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The Climb


Biking in your 40s and beyond should be a criminal offence

dir: Michael Angelo Covino


The Climb is about friendship.

It’s not about the friends we make along the way in this crazy journey we call life. It’s about the friends we drag with us, or drag us back, stopping us from growing or changing for a multitude of reasons throughout our lives.

I mean, this is not Sisters of the Travelling Pants. This is The Climb, and it is about two adult male friends who’ve known each other since childhood, Mike and Kyle. ‘Mike’ is also the director. Kyle Marvin plays Kyle. They clearly made the film together. Do you see where I’m going with this?

I don’t know if they’re actual lifelong frenemies in real life, but surely they’re bringing something to this too.

I hesitate to call it a comedy, because comedy, as a genre, implies laughter, chuckling, giggling and so forth. It’s funny, but there aren’t jokes. The whole film is immensely funny, in that it’s suffused with irony, and very cleverly done. But it’s not immediately apparent, it’s not showy, really, though it’s very well crafted.

And though I’ve said it’s not showy, that’s a lie, because there’s a section which is one long shot without edits which is incredibly well done, and would have been a nightmare to coordinate and get right, and both the filming and the way it’s put together are phenomenal for a film made with such a tiny budget.

This feels like a labour of love made by people who want to prove they can make something decent and clever, which happened to come out in the year where no-one cared about movies; they just wanted to survive, so this poor flick disappeared unheralded after playing the festival circuit and amusing the chinstrokers and prosecco drinkers that populate that world who then promptly forgot about it.

But I don’t forget. It’s my curse. I am drawn to those who try their utmost and still get swallowed up by oblivion. It’s my calling to ache for the plight of orphans.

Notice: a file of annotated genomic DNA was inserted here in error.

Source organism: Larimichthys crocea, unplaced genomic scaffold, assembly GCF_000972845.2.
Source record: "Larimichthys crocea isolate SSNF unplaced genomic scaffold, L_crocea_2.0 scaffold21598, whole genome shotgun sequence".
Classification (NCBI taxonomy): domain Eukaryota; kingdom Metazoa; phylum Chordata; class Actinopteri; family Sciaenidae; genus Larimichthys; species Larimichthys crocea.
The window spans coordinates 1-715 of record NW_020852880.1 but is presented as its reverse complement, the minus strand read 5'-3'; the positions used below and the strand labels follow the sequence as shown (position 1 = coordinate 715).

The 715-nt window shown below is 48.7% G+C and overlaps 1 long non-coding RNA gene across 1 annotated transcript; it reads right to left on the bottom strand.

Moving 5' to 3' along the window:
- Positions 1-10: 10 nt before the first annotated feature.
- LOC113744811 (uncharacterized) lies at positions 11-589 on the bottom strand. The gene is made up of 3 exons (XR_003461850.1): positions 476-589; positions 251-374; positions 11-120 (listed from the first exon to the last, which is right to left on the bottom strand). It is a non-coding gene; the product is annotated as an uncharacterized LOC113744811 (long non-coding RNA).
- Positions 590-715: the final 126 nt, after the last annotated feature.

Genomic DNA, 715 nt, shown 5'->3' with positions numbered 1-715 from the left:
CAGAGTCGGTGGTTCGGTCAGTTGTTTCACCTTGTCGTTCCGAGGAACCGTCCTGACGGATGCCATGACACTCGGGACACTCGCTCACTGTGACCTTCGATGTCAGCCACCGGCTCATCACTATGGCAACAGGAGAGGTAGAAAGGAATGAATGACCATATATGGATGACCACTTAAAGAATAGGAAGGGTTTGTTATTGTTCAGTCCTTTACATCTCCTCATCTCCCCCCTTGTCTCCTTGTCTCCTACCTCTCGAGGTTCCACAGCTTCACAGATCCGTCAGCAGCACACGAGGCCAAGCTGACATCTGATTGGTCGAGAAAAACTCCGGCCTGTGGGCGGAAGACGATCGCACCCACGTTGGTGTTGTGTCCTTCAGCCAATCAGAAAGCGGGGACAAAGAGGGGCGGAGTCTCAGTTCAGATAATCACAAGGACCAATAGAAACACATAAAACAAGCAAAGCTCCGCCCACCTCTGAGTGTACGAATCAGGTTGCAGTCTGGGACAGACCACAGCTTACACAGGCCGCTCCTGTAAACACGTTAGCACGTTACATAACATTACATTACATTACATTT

The film starts with the chaps somewhere in France, I’m guessing, riding bikes up a hill. Mike is clearly a rider, and pretty fit, and keeps negging Kyle to get him to keep up. It’s on the eve of Kyle’s wedding to Ava (Judith Godreche). Kyle’s pretty excited. He’s a lucky man.

Mike, who’s also the best man, for some reason decides now is the time to tell Kyle that not only was he involved sexually with Ava in the past, but he’s been sleeping with her now, as well.

Understandably, this upsets Kyle. A lot. But it is not Kyle who puts Mike in hospital, but some French driver Mike aggravates with his antics. At the hospital, Ava confronts Mike, who confesses his love, and there’s been a change in wedding plans.

The next section follows immediately after, but I guess some time has passed. Mike and Ava got married, but Ava died unexpectedly. Mike is destroyed by his loss and fucks up the funeral, and Kyle, who for obvious reasons hasn’t seen Mike since he did what Johnny Ramone did to Joey Ramone and KKKed his baby away, at least is there to console him.

With Mike on the downward spiral, Kyle is on the ascendant. He’s reconnected with his high school girlfriend Marissa (Gayle Rankin), he’s working as a jingle writer, and though none of Kyle’s family really like Marissa, at least he seems happy. Kyle’s mom (Talia Balsam) has invited Mike out of pity to attend Christmas with the family, because he has none of his own.

It’s not really out of pity. There’s a great scene where the story transitions from the Thanksgiving celebration where Marissa is trying to train Kyle to assertively say “No” to his mother, and to tell his family that they’re getting married, to the Christmas dinner where Kyle’s mom unleashes her plan.

She knows something about Mike that no-one else has articulated yet. She also knows that she has secret mom powers over Mike, since there is no other mother to manipulate him into doing things. She understands perhaps what motivated Mike to “take” what was Kyle’s previously, and what would again make him act out in order to save Kyle from a distasteful marriage.

It’s sibling rivalry. Mike and Kyle aren’t biological or adoptive siblings, but they might as well be. Mike is, for better or definitely worse, an entrenched part of their family, and what Kyle has becomes immensely more desirable to him because of it, even when there’s no reason for him to “want” it.

I admit that the way I’m speaking about people, actual humans in the film, is both reductive and crass. The character of Ava barely got two lines of dialogue before she died, so she was merely a plot device, a toy the two ‘brothers’ have a falling out over. Marissa gets far more screen time, and has agency, makes her own decisions etc, but there the story becomes more complicated.